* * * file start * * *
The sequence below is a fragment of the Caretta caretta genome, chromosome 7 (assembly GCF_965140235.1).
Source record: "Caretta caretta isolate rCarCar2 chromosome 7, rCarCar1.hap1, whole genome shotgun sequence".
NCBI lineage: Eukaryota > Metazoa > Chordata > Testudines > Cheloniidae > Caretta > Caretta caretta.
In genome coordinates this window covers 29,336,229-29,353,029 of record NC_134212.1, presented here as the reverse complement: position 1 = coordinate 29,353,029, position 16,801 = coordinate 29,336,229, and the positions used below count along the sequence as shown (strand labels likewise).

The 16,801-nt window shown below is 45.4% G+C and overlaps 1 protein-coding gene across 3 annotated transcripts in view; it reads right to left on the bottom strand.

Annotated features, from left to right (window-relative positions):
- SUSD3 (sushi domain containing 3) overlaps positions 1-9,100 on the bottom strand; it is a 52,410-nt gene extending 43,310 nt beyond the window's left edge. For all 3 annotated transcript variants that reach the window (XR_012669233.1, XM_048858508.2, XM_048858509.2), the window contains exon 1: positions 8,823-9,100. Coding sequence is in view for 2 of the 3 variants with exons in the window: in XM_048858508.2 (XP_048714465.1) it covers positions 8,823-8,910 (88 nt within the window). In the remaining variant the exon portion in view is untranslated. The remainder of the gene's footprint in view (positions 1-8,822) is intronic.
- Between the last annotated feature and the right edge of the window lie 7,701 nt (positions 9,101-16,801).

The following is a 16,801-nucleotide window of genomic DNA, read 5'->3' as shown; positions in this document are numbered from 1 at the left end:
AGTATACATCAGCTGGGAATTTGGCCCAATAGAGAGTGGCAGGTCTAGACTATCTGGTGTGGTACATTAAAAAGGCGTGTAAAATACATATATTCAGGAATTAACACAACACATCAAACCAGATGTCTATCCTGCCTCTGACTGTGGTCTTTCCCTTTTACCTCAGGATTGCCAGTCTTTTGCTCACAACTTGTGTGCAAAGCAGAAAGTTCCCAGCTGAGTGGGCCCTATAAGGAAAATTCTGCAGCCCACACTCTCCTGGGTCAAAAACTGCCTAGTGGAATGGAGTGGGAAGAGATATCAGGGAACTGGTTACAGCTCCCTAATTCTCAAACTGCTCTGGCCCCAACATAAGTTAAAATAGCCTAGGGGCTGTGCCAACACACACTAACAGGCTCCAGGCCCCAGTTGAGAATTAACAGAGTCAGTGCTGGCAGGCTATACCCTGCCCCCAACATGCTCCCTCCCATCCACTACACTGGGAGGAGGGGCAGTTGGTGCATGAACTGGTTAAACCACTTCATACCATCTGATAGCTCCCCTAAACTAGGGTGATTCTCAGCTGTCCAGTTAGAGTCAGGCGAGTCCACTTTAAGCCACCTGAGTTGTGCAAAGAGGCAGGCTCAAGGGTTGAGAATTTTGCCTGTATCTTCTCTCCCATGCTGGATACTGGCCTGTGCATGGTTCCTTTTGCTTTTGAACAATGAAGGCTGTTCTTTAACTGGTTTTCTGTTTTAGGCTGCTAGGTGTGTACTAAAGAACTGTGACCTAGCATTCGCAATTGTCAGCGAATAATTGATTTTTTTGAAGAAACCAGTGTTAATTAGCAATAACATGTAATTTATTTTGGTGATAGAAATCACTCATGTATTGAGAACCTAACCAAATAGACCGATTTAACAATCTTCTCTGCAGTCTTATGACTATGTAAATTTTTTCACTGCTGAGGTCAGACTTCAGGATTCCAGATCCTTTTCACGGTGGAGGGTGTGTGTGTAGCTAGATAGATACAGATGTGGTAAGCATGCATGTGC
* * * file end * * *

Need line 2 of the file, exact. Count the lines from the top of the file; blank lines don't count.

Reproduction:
Source record: "Caretta caretta isolate rCarCar2 chromosome 7, rCarCar1.hap1, whole genome shotgun sequence".